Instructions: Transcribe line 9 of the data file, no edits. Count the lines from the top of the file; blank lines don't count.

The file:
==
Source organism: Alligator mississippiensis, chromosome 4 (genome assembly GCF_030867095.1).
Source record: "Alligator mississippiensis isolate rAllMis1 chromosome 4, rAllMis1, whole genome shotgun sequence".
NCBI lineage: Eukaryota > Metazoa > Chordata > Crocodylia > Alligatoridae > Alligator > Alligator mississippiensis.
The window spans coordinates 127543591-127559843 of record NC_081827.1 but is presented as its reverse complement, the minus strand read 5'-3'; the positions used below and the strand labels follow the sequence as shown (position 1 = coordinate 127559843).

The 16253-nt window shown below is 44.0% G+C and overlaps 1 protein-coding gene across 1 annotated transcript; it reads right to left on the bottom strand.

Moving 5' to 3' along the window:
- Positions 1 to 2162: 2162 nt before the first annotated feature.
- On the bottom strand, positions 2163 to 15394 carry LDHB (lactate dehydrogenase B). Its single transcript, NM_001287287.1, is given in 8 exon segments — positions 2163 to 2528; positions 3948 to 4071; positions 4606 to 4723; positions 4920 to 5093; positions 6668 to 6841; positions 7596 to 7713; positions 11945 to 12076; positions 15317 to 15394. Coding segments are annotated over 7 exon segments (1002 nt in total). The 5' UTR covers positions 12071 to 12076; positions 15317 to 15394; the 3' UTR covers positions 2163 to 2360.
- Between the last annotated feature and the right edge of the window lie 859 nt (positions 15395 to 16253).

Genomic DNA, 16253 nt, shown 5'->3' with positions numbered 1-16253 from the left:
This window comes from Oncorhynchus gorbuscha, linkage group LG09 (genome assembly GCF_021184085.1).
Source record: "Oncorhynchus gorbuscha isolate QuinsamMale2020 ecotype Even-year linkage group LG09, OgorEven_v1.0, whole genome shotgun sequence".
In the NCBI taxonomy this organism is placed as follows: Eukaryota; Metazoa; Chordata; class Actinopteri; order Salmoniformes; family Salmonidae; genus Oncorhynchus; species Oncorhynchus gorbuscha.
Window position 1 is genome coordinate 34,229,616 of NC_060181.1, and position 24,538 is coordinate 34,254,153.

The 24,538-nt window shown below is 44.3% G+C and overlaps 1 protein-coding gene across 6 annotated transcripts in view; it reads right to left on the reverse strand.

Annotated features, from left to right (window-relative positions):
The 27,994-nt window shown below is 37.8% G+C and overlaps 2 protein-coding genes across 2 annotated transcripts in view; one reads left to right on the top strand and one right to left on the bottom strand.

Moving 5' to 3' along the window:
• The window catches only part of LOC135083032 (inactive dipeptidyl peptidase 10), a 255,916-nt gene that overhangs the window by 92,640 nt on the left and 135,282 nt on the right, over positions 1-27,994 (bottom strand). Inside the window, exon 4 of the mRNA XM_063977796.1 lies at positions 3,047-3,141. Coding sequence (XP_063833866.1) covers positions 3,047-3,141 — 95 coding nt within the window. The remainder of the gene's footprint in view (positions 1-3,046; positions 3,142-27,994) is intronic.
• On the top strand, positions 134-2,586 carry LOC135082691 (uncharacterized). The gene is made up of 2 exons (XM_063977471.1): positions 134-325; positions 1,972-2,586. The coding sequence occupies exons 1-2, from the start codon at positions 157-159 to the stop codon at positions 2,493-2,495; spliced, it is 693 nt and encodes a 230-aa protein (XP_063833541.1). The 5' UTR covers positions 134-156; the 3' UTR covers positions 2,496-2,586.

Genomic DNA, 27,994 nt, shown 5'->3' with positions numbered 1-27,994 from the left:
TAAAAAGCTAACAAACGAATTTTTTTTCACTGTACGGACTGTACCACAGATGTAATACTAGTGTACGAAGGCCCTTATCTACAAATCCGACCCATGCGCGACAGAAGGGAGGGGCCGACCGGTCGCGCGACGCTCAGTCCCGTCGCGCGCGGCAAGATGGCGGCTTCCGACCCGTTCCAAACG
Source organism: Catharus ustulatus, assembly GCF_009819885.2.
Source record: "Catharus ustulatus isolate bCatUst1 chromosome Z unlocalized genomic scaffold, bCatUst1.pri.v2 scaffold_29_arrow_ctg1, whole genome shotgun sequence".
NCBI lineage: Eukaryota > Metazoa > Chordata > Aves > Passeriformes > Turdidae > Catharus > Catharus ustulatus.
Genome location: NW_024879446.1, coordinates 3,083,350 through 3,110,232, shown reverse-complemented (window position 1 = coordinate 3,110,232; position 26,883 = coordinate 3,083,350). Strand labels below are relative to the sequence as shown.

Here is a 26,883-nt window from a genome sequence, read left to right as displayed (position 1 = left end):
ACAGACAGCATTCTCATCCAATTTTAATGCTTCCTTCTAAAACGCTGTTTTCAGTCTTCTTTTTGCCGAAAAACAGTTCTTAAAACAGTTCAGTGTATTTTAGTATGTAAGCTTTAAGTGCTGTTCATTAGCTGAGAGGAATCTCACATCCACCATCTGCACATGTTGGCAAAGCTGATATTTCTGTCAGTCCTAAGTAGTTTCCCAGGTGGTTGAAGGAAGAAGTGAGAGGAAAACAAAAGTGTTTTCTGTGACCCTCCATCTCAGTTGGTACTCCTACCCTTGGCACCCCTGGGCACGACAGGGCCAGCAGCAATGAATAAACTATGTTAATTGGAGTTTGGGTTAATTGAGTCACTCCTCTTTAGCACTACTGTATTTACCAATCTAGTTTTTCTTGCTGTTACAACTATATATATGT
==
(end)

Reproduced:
- Between the last annotated feature and the right edge of the window lie 859 nt (positions 15395 to 16253).